MrAnon wrote:Plus most people who make partner have some kind of political connection that will help them out on that front. Once they have the assurance from their partner friends, that assurance is golden.


Bend over. Nothing is golden.

Hell, even makign PARTNER ain't golden. My adjunt prof was a partner at a firm and got his equity taken from him because he didnt sustain his book. This happened LAST year. Thankfully for him, his alma mater (my law school) took him in as an adjunct.

So he's gone from equity partner to now an adjunct. And a shitty one at that. He's of course not only an adjunct. He's now "of counsel" at a shit v250 or something. And from the sounds of it, he ain't about to make partner there for what he calls "morale" related strategic concerns at the new shit-firm. I'm guessing he WILL eventually return to the partnership ranks in midlaw. But that's my best bet.

http://abovethelaw.com/tag/de-equitized-partners/


I know at least two other lawyers in very similar situations (partners at V50s who were de-equitized and landed in career "counsel" jobs at shit NLJ250 firms). If you've got the credentials to have options come OCI, spend part of your 1L summer meeting with lawyers at your target firms' competitors. Ask them hard questions about who they consider peers in their industry, what do they think of X firm in the market, who is growing/shrinking, etc. Even if you can ask those questions post-CB, you won't get as honest an answer as you will from a competitor you aren't interviewing at, who therefore has no reason to lie to you.

Anonymous User
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Re: lying about partnership prospects

Postby Anonymous User » Sun Feb 26, 2012 11:39 am

Exhibit A: Mayer Brown fired or demoted 45 partners (about 10% of the equity partnership) earlier this year to “drive our ‘stock price’ up,” in the words of its chairman. Exhibits B and C: Jenner & Block and Powell Goldstein also recently demoted or fired partners. Here’s the whole story, but here are four money quotes:

The expectation had always been that if associates worked like pack mules for seven or eight years, the stars among them would have a shot at being anointed an “equity partner,” who derives his or her income largely from the firm’s profits. Now, that climb has not only gotten longer — often nine years or more — but the ladder, once climbed, can be yanked away.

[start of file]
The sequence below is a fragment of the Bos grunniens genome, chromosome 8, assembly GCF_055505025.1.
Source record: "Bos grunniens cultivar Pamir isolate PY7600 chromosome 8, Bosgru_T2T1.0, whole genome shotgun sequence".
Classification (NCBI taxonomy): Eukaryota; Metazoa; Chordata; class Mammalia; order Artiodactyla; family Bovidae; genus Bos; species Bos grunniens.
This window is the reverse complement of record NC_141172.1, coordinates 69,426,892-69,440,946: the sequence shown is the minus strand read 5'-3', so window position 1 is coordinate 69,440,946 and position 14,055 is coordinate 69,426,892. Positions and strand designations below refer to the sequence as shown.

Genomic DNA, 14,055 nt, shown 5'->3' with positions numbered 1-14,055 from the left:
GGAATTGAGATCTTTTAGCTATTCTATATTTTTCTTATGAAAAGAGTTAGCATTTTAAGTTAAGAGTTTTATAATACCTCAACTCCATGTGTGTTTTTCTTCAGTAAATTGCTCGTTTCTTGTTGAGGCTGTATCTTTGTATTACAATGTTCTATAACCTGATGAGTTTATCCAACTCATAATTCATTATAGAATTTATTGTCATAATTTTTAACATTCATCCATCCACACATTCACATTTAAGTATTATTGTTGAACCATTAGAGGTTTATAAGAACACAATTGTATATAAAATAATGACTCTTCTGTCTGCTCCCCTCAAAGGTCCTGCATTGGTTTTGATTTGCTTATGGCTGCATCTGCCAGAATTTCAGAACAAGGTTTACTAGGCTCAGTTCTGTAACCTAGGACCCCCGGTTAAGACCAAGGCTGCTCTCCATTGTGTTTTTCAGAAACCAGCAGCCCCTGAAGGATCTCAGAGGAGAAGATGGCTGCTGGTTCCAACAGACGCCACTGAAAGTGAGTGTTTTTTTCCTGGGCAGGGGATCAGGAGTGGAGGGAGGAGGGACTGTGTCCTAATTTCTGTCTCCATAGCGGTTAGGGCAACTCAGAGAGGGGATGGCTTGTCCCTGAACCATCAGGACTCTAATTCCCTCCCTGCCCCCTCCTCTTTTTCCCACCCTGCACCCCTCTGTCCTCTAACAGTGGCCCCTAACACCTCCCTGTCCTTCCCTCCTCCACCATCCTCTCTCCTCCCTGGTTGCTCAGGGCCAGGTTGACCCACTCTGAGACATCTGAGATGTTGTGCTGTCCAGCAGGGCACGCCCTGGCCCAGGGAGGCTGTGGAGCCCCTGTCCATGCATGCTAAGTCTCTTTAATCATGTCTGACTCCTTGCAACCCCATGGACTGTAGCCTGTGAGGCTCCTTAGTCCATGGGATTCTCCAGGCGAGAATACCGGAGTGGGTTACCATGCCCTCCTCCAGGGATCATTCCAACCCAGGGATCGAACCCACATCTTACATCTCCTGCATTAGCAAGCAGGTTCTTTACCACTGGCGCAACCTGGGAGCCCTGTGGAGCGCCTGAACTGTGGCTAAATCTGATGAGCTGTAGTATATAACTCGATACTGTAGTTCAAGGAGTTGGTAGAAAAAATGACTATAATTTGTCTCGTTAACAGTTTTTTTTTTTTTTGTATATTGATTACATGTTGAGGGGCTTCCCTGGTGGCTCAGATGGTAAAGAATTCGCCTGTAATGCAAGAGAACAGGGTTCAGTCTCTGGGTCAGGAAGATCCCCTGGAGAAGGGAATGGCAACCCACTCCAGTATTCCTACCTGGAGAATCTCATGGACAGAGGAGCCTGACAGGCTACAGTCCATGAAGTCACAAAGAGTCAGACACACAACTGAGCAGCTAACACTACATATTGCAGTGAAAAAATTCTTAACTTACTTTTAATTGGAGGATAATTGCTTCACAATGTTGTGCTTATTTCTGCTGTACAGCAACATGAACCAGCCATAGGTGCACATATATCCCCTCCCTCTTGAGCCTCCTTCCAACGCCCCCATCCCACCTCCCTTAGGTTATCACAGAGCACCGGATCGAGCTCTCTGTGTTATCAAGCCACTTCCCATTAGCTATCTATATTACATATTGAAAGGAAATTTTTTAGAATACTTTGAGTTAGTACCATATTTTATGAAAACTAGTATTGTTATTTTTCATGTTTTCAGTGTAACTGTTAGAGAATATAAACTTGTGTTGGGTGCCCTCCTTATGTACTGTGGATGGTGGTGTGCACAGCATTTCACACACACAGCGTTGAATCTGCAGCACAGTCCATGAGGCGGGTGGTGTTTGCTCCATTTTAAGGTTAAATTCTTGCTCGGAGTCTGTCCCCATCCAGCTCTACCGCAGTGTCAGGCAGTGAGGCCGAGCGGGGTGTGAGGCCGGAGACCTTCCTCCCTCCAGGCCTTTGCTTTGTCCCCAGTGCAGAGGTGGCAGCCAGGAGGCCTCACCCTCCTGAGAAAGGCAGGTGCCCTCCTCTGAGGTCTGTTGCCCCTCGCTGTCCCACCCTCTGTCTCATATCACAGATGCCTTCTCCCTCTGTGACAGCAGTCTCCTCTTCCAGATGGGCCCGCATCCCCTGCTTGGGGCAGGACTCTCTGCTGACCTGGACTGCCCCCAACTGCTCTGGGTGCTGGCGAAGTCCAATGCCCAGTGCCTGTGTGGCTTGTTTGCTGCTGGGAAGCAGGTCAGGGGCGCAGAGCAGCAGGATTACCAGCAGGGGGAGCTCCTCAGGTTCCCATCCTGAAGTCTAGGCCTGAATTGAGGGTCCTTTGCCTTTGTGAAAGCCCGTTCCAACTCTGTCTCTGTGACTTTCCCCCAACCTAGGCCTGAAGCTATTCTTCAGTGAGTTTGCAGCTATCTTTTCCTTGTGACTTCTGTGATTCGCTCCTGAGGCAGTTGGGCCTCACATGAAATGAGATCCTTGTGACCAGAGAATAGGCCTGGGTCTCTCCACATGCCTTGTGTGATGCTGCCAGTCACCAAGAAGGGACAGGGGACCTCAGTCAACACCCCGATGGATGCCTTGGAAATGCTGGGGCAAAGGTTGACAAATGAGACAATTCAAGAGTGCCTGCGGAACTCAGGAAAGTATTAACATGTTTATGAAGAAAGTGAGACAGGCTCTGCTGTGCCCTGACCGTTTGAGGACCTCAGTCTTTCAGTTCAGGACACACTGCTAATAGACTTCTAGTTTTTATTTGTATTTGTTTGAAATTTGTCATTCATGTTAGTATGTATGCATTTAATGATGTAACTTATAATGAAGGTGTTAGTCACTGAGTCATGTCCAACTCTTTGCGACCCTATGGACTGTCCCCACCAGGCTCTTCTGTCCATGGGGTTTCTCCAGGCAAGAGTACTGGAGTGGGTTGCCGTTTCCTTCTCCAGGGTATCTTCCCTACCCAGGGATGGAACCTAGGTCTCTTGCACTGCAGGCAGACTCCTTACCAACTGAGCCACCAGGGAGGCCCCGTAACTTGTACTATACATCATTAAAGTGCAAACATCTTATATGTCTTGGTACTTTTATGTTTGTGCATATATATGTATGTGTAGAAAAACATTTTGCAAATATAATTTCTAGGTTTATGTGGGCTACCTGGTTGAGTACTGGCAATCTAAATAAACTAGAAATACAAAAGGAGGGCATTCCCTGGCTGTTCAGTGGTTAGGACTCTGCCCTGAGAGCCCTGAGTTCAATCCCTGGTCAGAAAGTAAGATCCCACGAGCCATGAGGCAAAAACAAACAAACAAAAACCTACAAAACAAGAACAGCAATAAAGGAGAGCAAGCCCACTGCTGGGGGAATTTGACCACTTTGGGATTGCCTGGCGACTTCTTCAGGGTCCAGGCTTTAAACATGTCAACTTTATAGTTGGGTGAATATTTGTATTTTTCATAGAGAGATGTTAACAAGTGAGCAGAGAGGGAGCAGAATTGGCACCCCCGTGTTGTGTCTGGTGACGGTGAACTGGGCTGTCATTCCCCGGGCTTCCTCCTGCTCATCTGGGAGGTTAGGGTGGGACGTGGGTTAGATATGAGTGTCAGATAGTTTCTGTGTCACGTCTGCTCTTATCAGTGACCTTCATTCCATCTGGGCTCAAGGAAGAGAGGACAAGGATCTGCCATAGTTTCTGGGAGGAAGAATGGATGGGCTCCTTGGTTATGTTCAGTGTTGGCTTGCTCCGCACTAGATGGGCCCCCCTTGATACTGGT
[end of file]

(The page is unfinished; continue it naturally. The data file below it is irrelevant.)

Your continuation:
“Partnership is no longer a tenured position,” says Michael Boone, a member of the board of Haynes and Boone in Dallas, which has at times demoted partners or has asked them to leave. “You have to get up every Monday morning and prove yourself all over again.”

David Richards, a New York real-estate lawyer (and renowned Kipling collector), was at Sidley Austin for 17 years when he was demoted in 1999. “It was surprising and hurtful,” he says. “I thought I had been a good soldier.” He was allowed to remain at the firm until the end of 2000 in a reduced capacity. He is now a partner at McCarter & English, where he says there is less pressure to bill at high rates. “McCarter is more sympathetic to middle-market practices and rates than a large firm trying to keep up its ‘stock price,’ ” he says. “Formerly, firms tolerated [lulls]. Now they don’t.”

“Mayer sent a message to all lawyers, including associates, that partnership is not a pinnacle,” says Jonathan Asperger, the firm’s former marketing director. “Partners are expected to continue to climb by either bringing in new business or developing skills for which there is a strong market demand.”

MrAnon
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Joined: Wed Aug 25, 2010 9:08 pm

Re: lying about partnership prospects

Postby MrAnon » Sun Feb 26, 2012 11:59 am

Anonymous User wrote:
MrAnon wrote:Plus most people who make partner have some kind of political connection that will help them out on that front. Once they have the assurance from their partner friends, that assurance is golden.


Bend over. Nothing is golden.

Hell, even makign PARTNER ain't golden. My adjunt prof was a partner at a firm and got his equity taken from him because he didnt sustain his book. This happened LAST year. Thankfully for him, his alma mater (my law school) took him in as an adjunct.

So he's gone from equity partner to now an adjunct. And a shitty one at that. He's of course not only an adjunct. He's now "of counsel" at a shit v250 or something. And from the sounds of it, he ain't about to make partner there for what he calls "morale" related strategic concerns at the new shit-firm. I'm guessing he WILL eventually return to the partnership ranks in midlaw. But that's my best bet.

http://abovethelaw.com/tag/de-equitized-partners/


I don't know what shit firm your professor was at, but in any event I was speaking about associates being told something like "next month at the partnership meeting, you will be made partner." Speaking of very short term promises only, made by someone like the managing partner of the office to an associate.

rad lulz
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Joined: Sun Feb 19, 2012 10:53 pm

Re: lying about partnership prospects

Postby rad lulz » Mon Feb 27, 2012 5:28 am

.